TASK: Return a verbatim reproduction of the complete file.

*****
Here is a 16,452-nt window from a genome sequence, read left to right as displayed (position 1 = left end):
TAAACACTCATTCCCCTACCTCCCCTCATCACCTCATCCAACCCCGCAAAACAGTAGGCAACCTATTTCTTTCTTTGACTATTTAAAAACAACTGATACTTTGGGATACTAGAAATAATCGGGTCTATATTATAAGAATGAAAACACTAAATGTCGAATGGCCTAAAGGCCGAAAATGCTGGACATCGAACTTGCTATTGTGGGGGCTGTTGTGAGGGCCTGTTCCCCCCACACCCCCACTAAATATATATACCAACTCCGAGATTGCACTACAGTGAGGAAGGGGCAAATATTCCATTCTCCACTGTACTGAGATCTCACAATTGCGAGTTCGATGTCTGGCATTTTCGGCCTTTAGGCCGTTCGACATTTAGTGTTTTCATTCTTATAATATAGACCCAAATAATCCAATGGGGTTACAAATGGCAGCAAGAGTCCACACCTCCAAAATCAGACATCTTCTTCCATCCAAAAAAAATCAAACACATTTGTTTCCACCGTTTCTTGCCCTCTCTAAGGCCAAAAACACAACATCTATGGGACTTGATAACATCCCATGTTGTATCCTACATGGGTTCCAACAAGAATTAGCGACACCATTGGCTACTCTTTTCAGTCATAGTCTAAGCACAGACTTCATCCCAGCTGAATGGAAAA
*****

Here is a 16,452-nt window from a genome sequence, read left to right as displayed (position 1 = left end):
TAAACACTCATTCCCCTACCTCCCCTCATCACCTCATCCAACCCCGCAAAACAGTAGGCAACCTATTTCTTTCTTTGACTATTTAAAAACAACTGATACTTTGGGATACTAGAAATAATCGGGTCTATATTATAAGAATGAAAACACTAAATGTCGAATGGCCTAAAGGCCGAAAATGCTGGACATCGAACTTGCTATTGTGGGGGCTGTTGTGAGGGCCTGTTCCCCCCACACCCCCACTAAATATATATACCAACTCCGAGATTGCACTACAGTGAGGAAGGGGCAAATATTCCATTCTCCACTGTACTGAGATCTCACAATTGCGAGTTCGATGTCTGGCATTTTCGGCCTTTAGGCCGTTCGACATTTAGTGTTTTCATTCTTATAATATAGACCCAAATAATCCAATGGGGTTACAAATGGCAGCAAGAGTCCACACCTCCAAAATCAGACATCTTCTTCCATCCAAAAAAAATCAAACACATTTGTTTCCACCGTTTCTTGCCCTCTCTAAGGCCAAAAACACAACATCTATGGGACTTGATAACATCCCATGTTGTATCCTACATGGGTTCCAACAAGAATTAGCGACACCATTGGCTACTCTTTTCAGTCATAGTCTAAGCACAGACTTCATCCCAGCTGAATGGAAAA